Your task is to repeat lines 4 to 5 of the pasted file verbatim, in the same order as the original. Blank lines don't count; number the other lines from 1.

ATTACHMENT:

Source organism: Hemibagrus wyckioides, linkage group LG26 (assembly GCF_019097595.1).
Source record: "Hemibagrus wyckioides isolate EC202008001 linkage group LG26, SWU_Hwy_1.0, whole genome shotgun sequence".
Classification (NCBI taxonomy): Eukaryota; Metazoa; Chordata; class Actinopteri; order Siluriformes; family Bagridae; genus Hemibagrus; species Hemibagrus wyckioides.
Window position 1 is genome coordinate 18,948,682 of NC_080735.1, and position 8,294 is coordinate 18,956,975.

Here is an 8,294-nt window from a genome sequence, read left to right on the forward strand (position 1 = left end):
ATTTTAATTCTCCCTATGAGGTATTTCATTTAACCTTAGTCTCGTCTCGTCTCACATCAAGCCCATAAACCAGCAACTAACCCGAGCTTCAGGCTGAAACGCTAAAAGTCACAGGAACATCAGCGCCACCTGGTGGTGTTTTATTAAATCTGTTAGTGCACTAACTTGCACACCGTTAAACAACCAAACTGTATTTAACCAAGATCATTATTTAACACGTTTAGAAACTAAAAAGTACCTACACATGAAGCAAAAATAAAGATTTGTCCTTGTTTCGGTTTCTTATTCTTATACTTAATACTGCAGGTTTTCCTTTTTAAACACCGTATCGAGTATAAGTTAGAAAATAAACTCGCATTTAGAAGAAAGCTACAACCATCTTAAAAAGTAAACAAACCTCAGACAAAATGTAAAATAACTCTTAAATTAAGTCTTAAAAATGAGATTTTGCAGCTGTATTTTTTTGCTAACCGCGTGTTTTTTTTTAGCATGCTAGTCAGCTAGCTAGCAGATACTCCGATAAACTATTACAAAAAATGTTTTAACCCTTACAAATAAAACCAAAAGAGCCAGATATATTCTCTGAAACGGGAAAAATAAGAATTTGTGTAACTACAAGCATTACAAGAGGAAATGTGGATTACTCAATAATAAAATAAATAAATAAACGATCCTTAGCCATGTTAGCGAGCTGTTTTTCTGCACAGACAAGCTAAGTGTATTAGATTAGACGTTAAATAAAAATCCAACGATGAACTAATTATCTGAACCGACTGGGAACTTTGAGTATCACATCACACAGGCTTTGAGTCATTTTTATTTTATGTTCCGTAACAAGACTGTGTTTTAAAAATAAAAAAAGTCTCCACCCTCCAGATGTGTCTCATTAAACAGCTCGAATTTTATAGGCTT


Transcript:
Window position 1 is genome coordinate 18,948,682 of NC_080735.1, and position 8,294 is coordinate 18,956,975.

Here is an 8,294-nt window from a genome sequence, read left to right on the forward strand (position 1 = left end):